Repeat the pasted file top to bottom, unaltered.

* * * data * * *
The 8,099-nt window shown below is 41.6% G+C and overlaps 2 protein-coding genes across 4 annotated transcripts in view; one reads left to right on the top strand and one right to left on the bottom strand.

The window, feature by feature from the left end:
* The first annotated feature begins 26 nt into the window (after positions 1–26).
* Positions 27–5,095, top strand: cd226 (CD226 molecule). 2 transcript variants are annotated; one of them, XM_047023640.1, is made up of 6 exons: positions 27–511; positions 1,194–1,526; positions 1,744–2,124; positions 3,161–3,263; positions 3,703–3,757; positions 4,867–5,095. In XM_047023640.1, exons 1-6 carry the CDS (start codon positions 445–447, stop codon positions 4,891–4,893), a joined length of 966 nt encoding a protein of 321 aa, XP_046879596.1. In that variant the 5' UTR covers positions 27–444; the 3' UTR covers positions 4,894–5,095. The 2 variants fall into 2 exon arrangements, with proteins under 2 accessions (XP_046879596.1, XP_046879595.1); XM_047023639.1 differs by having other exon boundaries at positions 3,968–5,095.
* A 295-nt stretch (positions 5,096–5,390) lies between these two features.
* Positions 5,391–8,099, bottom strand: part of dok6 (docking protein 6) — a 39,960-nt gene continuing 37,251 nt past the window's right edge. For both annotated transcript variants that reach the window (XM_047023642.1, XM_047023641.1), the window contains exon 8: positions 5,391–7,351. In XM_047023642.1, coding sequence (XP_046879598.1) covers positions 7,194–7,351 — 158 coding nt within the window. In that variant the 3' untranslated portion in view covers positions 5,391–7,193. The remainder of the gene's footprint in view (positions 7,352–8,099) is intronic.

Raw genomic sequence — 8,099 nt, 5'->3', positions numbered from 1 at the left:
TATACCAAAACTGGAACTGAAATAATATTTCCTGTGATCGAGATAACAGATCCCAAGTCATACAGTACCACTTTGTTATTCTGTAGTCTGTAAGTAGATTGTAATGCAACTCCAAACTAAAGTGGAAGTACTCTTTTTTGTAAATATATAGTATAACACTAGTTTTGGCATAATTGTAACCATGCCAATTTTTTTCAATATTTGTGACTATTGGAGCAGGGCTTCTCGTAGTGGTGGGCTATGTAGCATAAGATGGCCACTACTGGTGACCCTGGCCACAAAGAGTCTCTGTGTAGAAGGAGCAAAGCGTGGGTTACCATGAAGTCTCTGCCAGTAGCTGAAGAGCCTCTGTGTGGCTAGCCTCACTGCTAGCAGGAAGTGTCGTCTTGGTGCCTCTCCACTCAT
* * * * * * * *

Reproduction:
The 8,099-nt window shown below is 41.6% G+C and overlaps 2 protein-coding genes across 4 annotated transcripts in view; one reads left to right on the top strand and one right to left on the bottom strand.

The window, feature by feature from the left end:
* The first annotated feature begins 26 nt into the window (after positions 1–26).
* Positions 27–5,095, top strand: cd226 (CD226 molecule). 2 transcript variants are annotated; one of them, XM_047023640.1, is made up of 6 exons: positions 27–511; positions 1,194–1,526; positions 1,744–2,124; positions 3,161–3,263; positions 3,703–3,757; positions 4,867–5,095. In XM_047023640.1, exons 1-6 carry the CDS (start codon positions 445–447, stop codon positions 4,891–4,893), a joined length of 966 nt encoding a protein of 321 aa, XP_046879596.1. In that variant the 5' UTR covers positions 27–444; the 3' UTR covers positions 4,894–5,095. The 2 variants fall into 2 exon arrangements, with proteins under 2 accessions (XP_046879596.1, XP_046879595.1); XM_047023639.1 differs by having other exon boundaries at positions 3,968–5,095.
* A 295-nt stretch (positions 5,096–5,390) lies between these two features.
* Positions 5,391–8,099, bottom strand: part of dok6 (docking protein 6) — a 39,960-nt gene continuing 37,251 nt past the window's right edge. For both annotated transcript variants that reach the window (XM_047023642.1, XM_047023641.1), the window contains exon 8: positions 5,391–7,351. In XM_047023642.1, coding sequence (XP_046879598.1) covers positions 7,194–7,351 — 158 coding nt within the window. In that variant the 3' untranslated portion in view covers positions 5,391–7,193. The remainder of the gene's footprint in view (positions 7,352–8,099) is intronic.

Raw genomic sequence — 8,099 nt, 5'->3', positions numbered from 1 at the left:
TATACCAAAACTGGAACTGAAATAATATTTCCTGTGATCGAGATAACAGATCCCAAGTCATACAGTACCACTTTGTTATTCTGTAGTCTGTAAGTAGATTGTAATGCAACTCCAAACTAAAGTGGAAGTACTCTTTTTTGTAAATATATAGTATAACACTAGTTTTGGCATAATTGTAACCATGCCAATTTTTTTCAATATTTGTGACTATTGGAGCAGGGCTTCTCGTAGTGGTGGGCTATGTAGCATAAGATGGCCACTACTGGTGACCCTGGCCACAAAGAGTCTCTGTGTAGAAGGAGCAAAGCGTGGGTTACCATGAAGTCTCTGCCAGTAGCTGAAGAGCCTCTGTGTGGCTAGCCTCACTGCTAGCAGGAAGTGTCGTCTTGGTGCCTCTCCACTCAT